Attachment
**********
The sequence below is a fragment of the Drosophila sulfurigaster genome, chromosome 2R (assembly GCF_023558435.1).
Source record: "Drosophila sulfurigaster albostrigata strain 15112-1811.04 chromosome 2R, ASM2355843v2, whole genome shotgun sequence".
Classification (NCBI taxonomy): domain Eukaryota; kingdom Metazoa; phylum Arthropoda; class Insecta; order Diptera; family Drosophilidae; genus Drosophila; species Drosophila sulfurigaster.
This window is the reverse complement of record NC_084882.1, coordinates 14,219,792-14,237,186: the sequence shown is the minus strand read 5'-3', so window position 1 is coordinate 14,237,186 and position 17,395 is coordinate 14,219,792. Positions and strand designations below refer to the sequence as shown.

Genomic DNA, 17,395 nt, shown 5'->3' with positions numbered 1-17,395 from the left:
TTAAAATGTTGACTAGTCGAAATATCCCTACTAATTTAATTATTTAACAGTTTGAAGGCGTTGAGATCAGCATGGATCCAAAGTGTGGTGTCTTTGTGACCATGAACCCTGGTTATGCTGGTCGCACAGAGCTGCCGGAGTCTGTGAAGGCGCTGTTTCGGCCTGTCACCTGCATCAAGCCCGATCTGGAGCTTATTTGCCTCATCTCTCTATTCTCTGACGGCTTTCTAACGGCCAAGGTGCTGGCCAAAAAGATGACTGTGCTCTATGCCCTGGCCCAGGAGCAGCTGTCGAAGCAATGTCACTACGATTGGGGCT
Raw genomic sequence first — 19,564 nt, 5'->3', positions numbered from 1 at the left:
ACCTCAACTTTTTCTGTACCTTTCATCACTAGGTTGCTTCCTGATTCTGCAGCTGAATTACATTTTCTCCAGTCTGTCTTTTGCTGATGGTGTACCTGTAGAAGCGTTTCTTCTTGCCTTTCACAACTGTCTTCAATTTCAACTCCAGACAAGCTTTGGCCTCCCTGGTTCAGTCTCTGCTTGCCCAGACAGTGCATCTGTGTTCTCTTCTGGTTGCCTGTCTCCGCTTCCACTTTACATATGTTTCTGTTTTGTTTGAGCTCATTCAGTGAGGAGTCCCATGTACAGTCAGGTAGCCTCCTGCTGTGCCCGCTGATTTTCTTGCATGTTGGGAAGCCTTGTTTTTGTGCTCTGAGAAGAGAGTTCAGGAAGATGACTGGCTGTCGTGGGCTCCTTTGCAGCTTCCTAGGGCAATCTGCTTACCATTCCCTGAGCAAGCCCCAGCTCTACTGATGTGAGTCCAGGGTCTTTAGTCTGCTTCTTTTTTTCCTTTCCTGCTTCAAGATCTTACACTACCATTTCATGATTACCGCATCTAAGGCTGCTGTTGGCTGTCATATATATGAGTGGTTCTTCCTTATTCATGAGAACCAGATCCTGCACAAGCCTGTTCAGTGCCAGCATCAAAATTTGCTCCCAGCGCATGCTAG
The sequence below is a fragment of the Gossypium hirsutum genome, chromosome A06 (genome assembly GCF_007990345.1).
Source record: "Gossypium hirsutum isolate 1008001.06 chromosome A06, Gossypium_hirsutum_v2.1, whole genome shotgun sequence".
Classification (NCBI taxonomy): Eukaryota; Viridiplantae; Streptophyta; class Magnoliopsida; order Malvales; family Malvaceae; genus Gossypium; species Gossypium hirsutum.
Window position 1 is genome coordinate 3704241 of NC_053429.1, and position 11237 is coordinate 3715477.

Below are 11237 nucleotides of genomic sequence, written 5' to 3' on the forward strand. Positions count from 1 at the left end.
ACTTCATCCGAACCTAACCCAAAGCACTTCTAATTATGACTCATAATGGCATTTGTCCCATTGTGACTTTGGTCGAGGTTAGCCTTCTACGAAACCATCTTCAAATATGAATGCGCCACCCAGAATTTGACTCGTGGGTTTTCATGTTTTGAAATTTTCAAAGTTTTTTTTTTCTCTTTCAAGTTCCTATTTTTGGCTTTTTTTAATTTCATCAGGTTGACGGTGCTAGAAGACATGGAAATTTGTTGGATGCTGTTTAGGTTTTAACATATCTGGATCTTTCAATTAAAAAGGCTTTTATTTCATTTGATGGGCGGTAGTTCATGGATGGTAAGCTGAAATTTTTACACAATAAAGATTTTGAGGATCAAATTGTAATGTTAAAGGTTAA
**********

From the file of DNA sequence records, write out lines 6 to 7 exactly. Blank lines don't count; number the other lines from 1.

TTAAAATGTTGACTAGTCGAAATATCCCTACTAATTTAATTATTTAACAGTTTGAAGGCGTTGAGATCAGCATGGATCCAAAGTGTGGTGTCTTTGTGACCATGAACCCTGGTTATGCTGGTCGCACAGAGCTGCCGGAGTCTGTGAAGGCGCTGTTTCGGCCTGTCACCTGCATCAAGCCCGATCTGGAGCTTATTTGCCTCATCTCTCTATTCTCTGACGGCTTTCTAACGGCCAAGGTGCTGGCCAAAAAGATGACTGTGCTCTATGCCCTGGCCCAGGAGCAGCTGTCGAAGCAATGTCACTACGATTGGGGCT
Raw genomic sequence first — 19,564 nt, 5'->3', positions numbered from 1 at the left: